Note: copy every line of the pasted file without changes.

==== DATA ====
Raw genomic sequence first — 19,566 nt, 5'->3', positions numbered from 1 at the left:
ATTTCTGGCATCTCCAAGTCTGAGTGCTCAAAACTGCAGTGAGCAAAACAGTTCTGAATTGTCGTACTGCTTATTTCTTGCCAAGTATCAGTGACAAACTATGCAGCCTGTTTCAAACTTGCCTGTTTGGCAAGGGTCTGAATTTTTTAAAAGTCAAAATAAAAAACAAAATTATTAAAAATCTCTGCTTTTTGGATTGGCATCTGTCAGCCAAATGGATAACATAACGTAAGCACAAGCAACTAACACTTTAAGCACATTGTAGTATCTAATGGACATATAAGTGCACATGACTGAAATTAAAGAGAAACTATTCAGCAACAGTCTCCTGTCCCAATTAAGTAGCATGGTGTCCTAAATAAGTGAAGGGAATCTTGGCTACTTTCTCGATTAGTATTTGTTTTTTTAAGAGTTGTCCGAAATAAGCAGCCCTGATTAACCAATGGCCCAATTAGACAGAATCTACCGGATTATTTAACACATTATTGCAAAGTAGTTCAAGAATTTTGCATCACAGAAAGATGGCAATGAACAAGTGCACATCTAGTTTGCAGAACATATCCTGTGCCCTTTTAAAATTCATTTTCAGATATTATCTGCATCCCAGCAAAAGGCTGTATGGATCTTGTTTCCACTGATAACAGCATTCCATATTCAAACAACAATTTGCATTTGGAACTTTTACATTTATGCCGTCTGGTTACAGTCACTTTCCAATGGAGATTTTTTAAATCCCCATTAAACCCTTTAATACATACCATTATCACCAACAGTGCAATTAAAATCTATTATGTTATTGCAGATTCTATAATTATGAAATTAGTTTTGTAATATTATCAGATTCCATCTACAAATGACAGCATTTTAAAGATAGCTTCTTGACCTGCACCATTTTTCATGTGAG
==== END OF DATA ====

Raw genomic sequence first — 19,566 nt, 5'->3', positions numbered from 1 at the left:
ATTTCTGGCATCTCCAAGTCTGAGTGCTCAAAACTGCAGTGAGCAAAACAGTTCTGAATTGTCGTACTGCTTATTTCTTGCCAAGTATCAGTGACAAACTATGCAGCCTGTTTCAAACTTGCCTGTTTGGCAAGGGTCTGAATTTTTTAAAAGTCAAAATAAAAAACAAAATTATTAAAAATCTCTGCTTTTTGGATTGGCATCTGTCAGCCAAATGGATAACATAACGTAAGCACAAGCAACTAACACTTTAAGCACATTGTAGTATCTAATGGACATATAAGTGCACATGACTGAAATTAAAGAGAAACTATTCAGCAACAGTCTCCTGTCCCAATTAAGTAGCATGGTGTCCTAAATAAGTGAAGGGAATCTTGGCTACTTTCTCGATTAGTATTTGTTTTTTTAAGAGTTGTCCGAAATAAGCAGCCCTGATTAACCAATGGCCCAATTAGACAGAATCTACCGGATTATTTAACACATTATTGCAAAGTAGTTCAAGAATTTTGCATCACAGAAAGATGGCAATGAACAAGTGCACATCTAGTTTGCAGAACATATCCTGTGCCCTTTTAAAATTCATTTTCAGATATTATCTGCATCCCAGCAAAAGGCTGTATGGATCTTGTTTCCACTGATAACAGCATTCCATATTCAAACAACAATTTGCATTTGGAACTTTTACATTTATGCCGTCTGGTTACAGTCACTTTCCAATGGAGATTTTTTAAATCCCCATTAAACCCTTTAATACATACCATTATCACCAACAGTGCAATTAAAATCTATTATGTTATTGCAGATTCTATAATTATGAAATTAGTTTTGTAATATTATCAGATTCCATCTACAAATGACAGCATTTTAAAGATAGCTTCTTGACCTGCACCATTTTTCATGTGAG